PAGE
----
He's not perfect either. "He was a bit shirty when I told him he had to be at the train station at 7.30 this morning."

The candidates come out of the studio for a break. They have all put in a solid performance.

Shearer repeats the question: "Am I too nice for politics? No, I don't think so.

"God, when I fight for something I bloody fight for it."

But he prefers not to fight dirty. He simply won't go down that path, he says. Which is why he thinks the harshest thing he's said about the other candidates, who have all taken swipes at him, was to call Melissa Lee's comment about South Auckland "silly."

The National Party candidate had suggested a motorway would divert criminals from South Auckland to Mt Albert.

What irked Shearer most about Lee's comment was the diversion of media interest away from the actual issues - of people losing their homes in Mt Roskill for a motorway and others having motorway traffic on their doorstep.

Asked where his motivation to serve others comes from, he says it has nothing to do with religion. He's seen too much horror to believe.

"I guess I broadly grew up in a Christian environment but after doing this I got a bit disillusioned with organised religion.

"I've seen organised religion justify horrors and that goes from Buddhist through to Christian to obviously the Muslim and Hindu and everything else."

His father was in the church, though, and a school principal and very community-minded, he says.

"It [service] is sort of in our DNA maybe, but I didn't ever think of it. It was only a few years ago that somebody said what do you stand for and I said 'service I guess'."

Shearer grew up in Papatoetoe, played rugby and cricket and went to Auckland University.

He and Anushcka, also a Kiwi, bought a house in Kingsland but have mostly lived abroad in conflict areas.

It's time to bring his kids home, he says later.

They're 10 and 12 and he wants them to grow up Kiwis too.

In the car on the way to the university for debate number two, Shearer admits he's not used to all this personal attention.

He is on a learning curve, he says.

Though he is used to being on the television, on CNN or the BBC, he has always been interviewed as an expert witness.

Now he is having to get used to judgments about him being made by political commentators who aren't on the ground but working off soundbites on the television which often cut out the context.

AT the university the atmosphere, like the music, is pumping. There's a hunger strike going on on behalf of Tamils in Sri Lanka and next door is a Safe table with an imitation sow crate and sad-looking fake pig inside. Students dressed as pigs are handing out leaflets.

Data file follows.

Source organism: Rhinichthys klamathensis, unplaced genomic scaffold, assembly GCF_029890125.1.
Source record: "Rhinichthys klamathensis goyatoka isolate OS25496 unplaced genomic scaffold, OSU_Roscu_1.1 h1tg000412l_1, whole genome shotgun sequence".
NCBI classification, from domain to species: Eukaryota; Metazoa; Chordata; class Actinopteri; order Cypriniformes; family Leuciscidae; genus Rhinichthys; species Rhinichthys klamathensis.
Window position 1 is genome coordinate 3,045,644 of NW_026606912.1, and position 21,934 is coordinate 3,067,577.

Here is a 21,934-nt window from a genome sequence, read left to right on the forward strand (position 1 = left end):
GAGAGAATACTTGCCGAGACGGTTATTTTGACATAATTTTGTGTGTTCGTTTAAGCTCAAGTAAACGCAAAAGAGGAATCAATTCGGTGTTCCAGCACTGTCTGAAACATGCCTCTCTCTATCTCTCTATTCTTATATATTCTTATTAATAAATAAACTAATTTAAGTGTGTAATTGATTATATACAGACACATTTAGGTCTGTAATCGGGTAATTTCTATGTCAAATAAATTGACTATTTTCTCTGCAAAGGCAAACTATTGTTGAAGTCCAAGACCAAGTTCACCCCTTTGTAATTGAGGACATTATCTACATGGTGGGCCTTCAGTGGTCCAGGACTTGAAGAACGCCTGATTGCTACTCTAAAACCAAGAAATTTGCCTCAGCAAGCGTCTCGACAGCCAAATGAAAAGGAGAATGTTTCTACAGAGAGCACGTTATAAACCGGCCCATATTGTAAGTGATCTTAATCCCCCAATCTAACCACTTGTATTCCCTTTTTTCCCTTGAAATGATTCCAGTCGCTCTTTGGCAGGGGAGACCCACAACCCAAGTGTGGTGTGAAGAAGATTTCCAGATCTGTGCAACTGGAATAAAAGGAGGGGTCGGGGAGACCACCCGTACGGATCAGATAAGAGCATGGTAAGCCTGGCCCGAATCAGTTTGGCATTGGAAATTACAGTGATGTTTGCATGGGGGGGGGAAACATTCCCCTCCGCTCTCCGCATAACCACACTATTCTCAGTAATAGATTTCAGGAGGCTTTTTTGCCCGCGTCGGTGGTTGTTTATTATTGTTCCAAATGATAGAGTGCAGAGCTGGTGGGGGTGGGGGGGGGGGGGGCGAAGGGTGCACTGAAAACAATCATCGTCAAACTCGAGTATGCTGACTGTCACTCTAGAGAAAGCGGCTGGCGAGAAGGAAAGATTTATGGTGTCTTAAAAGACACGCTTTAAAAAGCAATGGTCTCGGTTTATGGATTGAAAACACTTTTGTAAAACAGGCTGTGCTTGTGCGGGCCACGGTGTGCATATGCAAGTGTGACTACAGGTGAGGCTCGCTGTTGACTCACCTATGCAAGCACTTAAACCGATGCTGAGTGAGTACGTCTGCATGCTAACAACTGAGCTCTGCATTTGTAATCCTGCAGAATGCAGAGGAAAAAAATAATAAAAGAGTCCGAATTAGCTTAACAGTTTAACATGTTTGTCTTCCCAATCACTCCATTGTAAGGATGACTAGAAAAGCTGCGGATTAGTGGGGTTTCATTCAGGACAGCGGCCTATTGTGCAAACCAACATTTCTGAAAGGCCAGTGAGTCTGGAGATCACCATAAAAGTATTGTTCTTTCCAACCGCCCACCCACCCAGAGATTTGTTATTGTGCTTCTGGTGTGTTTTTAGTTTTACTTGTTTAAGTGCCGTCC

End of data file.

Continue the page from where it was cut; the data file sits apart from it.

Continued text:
In the debate proper, where the candidates are frequently drowned out by an airhorn when they go over their allotted time, Melissa Lee has been adjudged a racist and takes much of the heat.

Shearer says later that at least she fronted to this crowd. That took guts, he thinks.

Back at the campaign headquarters, where people have slumped gratefully in those couches after another busy day campaigning, Shearer admits he has no Plan B.

He quit his job to come home for politics. He has a sense of satisfaction at what he achieved abroad, but "at the end of the day I'm a New Zealander and I would like to come back and make a difference here, I sort of really do believe that."

Unlike some jobs, politics is a way to do that, he says.

He thinks his negotiation and diplomacy skills from working abroad will come in handy. In Iraq, he was responsible for several hundred staff and a $2 billion budget.

Certainly, the challenge is different but he likes a challenge and the past few weeks have been intensely full on, he says. He knows how the world works in Baghdad; he's still learning here. "Here, I'm outside my comfort zone, this is a new experience for me."

There's nothing like stepping over the edge, he says, then laughs that he just hopes he'll have a parachute.

But that parachute may have already proved a bit faulty.

On Thursday night he came under fire over an appearance on Triangle TV's Indian television programme, Roopa.

TV3 reported that Shearer had linked crime to the economy, the unemployed, migrant and Pacific communities, and then quoted his opponents condemning him as being anything from "a bit clumsy" (Russel Norman) to "patronising and arrogant" (Act's John Boscawen.)

Shearer, though, doesn't reckon the parachute has any holes and said yesterday that he stands by his words.